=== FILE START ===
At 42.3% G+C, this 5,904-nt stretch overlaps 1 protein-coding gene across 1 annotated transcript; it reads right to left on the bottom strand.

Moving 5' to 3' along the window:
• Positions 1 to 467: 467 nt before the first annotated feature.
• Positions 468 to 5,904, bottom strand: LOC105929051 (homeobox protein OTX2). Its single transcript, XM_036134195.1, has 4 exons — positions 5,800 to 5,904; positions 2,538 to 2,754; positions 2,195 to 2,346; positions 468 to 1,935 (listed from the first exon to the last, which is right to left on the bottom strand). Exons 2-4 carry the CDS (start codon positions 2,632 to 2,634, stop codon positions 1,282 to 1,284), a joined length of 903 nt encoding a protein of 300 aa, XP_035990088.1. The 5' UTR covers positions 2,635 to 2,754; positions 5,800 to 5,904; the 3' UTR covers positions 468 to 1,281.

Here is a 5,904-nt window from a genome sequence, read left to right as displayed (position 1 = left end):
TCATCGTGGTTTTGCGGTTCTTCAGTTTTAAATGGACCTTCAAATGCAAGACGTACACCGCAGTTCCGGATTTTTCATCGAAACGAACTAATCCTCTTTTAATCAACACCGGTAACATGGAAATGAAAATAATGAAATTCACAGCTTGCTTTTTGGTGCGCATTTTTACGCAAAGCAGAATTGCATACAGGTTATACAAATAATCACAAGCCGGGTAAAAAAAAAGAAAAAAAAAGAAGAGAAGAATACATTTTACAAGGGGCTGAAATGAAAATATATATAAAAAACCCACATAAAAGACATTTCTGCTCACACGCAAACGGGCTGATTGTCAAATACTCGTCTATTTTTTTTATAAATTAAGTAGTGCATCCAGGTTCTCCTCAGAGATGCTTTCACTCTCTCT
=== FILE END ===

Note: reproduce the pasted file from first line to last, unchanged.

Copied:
At 42.3% G+C, this 5,904-nt stretch overlaps 1 protein-coding gene across 1 annotated transcript; it reads right to left on the bottom strand.

Moving 5' to 3' along the window:
• Positions 1 to 467: 467 nt before the first annotated feature.
• Positions 468 to 5,904, bottom strand: LOC105929051 (homeobox protein OTX2). Its single transcript, XM_036134195.1, has 4 exons — positions 5,800 to 5,904; positions 2,538 to 2,754; positions 2,195 to 2,346; positions 468 to 1,935 (listed from the first exon to the last, which is right to left on the bottom strand). Exons 2-4 carry the CDS (start codon positions 2,632 to 2,634, stop codon positions 1,282 to 1,284), a joined length of 903 nt encoding a protein of 300 aa, XP_035990088.1. The 5' UTR covers positions 2,635 to 2,754; positions 5,800 to 5,904; the 3' UTR covers positions 468 to 1,281.

Here is a 5,904-nt window from a genome sequence, read left to right as displayed (position 1 = left end):
TCATCGTGGTTTTGCGGTTCTTCAGTTTTAAATGGACCTTCAAATGCAAGACGTACACCGCAGTTCCGGATTTTTCATCGAAACGAACTAATCCTCTTTTAATCAACACCGGTAACATGGAAATGAAAATAATGAAATTCACAGCTTGCTTTTTGGTGCGCATTTTTACGCAAAGCAGAATTGCATACAGGTTATACAAATAATCACAAGCCGGGTAAAAAAAAAGAAAAAAAAAGAAGAGAAGAATACATTTTACAAGGGGCTGAAATGAAAATATATATAAAAAACCCACATAAAAGACATTTCTGCTCACACGCAAACGGGCTGATTGTCAAATACTCGTCTATTTTTTTTATAAATTAAGTAGTGCATCCAGGTTCTCCTCAGAGATGCTTTCACTCTCTCT